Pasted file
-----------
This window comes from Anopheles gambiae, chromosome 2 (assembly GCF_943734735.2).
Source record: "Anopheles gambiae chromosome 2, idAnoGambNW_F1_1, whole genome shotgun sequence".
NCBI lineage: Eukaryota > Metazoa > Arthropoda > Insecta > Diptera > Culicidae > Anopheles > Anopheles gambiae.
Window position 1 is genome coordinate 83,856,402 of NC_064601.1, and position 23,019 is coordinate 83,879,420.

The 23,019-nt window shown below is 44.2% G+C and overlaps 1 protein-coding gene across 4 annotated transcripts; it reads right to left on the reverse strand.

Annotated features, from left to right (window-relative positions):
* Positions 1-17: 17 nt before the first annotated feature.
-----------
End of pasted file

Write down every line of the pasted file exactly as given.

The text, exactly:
This window comes from Anopheles gambiae, chromosome 2 (assembly GCF_943734735.2).
Source record: "Anopheles gambiae chromosome 2, idAnoGambNW_F1_1, whole genome shotgun sequence".
NCBI lineage: Eukaryota > Metazoa > Arthropoda > Insecta > Diptera > Culicidae > Anopheles > Anopheles gambiae.
Window position 1 is genome coordinate 83,856,402 of NC_064601.1, and position 23,019 is coordinate 83,879,420.

The 23,019-nt window shown below is 44.2% G+C and overlaps 1 protein-coding gene across 4 annotated transcripts; it reads right to left on the reverse strand.

Annotated features, from left to right (window-relative positions):
* Positions 1-17: 17 nt before the first annotated feature.